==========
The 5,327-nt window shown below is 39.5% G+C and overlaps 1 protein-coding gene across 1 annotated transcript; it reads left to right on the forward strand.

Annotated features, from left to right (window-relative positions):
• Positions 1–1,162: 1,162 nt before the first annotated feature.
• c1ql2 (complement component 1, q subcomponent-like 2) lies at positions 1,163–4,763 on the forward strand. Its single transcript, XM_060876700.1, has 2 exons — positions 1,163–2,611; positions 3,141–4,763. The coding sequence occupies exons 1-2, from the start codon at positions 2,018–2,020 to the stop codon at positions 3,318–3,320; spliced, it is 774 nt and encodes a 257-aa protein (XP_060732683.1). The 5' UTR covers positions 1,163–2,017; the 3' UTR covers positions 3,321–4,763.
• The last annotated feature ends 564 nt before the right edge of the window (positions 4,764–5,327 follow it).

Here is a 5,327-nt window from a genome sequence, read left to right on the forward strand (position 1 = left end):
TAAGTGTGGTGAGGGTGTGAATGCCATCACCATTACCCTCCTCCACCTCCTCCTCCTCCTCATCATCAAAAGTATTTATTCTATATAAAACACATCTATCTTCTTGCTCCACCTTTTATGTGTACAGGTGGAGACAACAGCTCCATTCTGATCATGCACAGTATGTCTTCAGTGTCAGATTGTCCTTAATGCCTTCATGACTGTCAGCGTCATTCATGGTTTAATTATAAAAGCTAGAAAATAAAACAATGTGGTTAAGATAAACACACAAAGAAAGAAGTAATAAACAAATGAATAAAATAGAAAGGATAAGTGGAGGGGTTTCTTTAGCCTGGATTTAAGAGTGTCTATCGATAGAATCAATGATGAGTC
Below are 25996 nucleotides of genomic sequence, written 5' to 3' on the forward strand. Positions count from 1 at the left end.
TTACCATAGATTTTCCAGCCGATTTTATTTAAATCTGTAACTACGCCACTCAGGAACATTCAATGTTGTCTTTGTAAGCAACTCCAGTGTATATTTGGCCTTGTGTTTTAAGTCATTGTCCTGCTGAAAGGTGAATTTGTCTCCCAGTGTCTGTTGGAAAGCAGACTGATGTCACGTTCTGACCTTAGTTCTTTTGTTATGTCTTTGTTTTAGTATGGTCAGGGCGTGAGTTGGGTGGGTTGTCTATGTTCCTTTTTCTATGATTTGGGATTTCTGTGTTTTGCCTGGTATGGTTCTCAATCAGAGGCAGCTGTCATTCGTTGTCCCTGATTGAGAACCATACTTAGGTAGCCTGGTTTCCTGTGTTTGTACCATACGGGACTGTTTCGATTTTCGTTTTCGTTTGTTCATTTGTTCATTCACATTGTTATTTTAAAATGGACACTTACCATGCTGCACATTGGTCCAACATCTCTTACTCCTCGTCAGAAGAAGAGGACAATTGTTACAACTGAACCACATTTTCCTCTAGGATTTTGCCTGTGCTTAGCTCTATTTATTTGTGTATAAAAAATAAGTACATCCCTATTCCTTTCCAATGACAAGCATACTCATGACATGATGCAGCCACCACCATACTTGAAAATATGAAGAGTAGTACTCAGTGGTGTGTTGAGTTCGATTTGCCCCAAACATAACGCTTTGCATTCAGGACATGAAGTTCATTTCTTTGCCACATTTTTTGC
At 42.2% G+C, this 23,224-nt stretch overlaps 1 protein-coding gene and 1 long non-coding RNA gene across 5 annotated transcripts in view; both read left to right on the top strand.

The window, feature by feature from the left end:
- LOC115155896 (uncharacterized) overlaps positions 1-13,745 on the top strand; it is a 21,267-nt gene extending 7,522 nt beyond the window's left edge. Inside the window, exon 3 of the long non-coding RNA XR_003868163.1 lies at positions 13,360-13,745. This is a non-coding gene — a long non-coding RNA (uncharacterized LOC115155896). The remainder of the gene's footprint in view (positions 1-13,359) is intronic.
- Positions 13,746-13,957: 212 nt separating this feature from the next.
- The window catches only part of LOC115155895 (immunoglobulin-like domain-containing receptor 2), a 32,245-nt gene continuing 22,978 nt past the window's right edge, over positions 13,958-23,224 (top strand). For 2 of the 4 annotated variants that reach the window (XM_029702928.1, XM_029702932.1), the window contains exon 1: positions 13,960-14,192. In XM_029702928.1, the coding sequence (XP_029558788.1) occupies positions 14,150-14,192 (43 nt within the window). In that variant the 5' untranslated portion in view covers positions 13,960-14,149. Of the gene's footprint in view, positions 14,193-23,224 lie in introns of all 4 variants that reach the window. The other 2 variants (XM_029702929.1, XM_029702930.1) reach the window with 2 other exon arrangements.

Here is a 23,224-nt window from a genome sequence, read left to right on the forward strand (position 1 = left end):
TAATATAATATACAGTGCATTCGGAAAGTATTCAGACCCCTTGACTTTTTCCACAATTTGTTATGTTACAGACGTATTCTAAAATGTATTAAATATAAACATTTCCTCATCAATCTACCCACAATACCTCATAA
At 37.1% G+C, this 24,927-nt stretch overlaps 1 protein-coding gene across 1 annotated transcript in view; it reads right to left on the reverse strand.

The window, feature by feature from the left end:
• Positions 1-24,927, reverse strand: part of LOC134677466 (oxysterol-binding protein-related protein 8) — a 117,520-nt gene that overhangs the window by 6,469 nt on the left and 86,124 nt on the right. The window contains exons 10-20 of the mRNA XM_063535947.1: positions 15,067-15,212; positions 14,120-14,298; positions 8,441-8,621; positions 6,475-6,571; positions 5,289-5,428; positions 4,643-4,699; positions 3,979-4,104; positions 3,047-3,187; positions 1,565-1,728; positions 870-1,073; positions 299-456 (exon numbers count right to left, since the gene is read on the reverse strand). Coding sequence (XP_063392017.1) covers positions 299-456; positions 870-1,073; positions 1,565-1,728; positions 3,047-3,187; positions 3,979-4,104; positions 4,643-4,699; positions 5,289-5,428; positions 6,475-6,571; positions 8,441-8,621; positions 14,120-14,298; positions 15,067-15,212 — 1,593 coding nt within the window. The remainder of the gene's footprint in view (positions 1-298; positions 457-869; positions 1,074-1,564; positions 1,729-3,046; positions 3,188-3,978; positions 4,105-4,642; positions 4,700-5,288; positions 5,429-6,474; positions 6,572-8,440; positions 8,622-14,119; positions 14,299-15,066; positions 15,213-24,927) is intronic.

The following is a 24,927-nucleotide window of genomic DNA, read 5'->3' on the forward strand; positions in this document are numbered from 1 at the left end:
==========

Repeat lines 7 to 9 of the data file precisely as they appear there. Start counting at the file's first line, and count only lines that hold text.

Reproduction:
TAAGTGTGGTGAGGGTGTGAATGCCATCACCATTACCCTCCTCCACCTCCTCCTCCTCCTCATCATCAAAAGTATTTATTCTATATAAAACACATCTATCTTCTTGCTCCACCTTTTATGTGTACAGGTGGAGACAACAGCTCCATTCTGATCATGCACAGTATGTCTTCAGTGTCAGATTGTCCTTAATGCCTTCATGACTGTCAGCGTCATTCATGGTTTAATTATAAAAGCTAGAAAATAAAACAATGTGGTTAAGATAAACACACAAAGAAAGAAGTAATAAACAAATGAATAAAATAGAAAGGATAAGTGGAGGGGTTTCTTTAGCCTGGATTTAAGAGTGTCTATCGATAGAATCAATGATGAGTC
Below are 25996 nucleotides of genomic sequence, written 5' to 3' on the forward strand. Positions count from 1 at the left end.
TTACCATAGATTTTCCAGCCGATTTTATTTAAATCTGTAACTACGCCACTCAGGAACATTCAATGTTGTCTTTGTAAGCAACTCCAGTGTATATTTGGCCTTGTGTTTTAAGTCATTGTCCTGCTGAAAGGTGAATTTGTCTCCCAGTGTCTGTTGGAAAGCAGACTGATGTCACGTTCTGACCTTAGTTCTTTTGTTATGTCTTTGTTTTAGTATGGTCAGGGCGTGAGTTGGGTGGGTTGTCTATGTTCCTTTTTCTATGATTTGGGATTTCTGTGTTTTGCCTGGTATGGTTCTCAATCAGAGGCAGCTGTCATTCGTTGTCCCTGATTGAGAACCATACTTAGGTAGCCTGGTTTCCTGTGTTTGTACCATACGGGACTGTTTCGATTTTCGTTTTCGTTTGTTCATTTGTTCATTCACATTGTTATTTTAAAATGGACACTTACCATGCTGCACATTGGTCCAACATCTCTTACTCCTCGTCAGAAGAAGAGGACAATTGTTACAACTGAACCACATTTTCCTCTAGGATTTTGCCTGTGCTTAGCTCTATTTATTTGTGTATAAAAAATAAGTACATCCCTATTCCTTTCCAATGACAAGCATACTCATGACATGATGCAGCCACCACCATACTTGAAAATATGAAGAGTAGTACTCAGTGGTGTGTTGAGTTCGATTTGCCCCAAACATAACGCTTTGCATTCAGGACATGAAGTTCATTTCTTTGCCACATTTTTTGC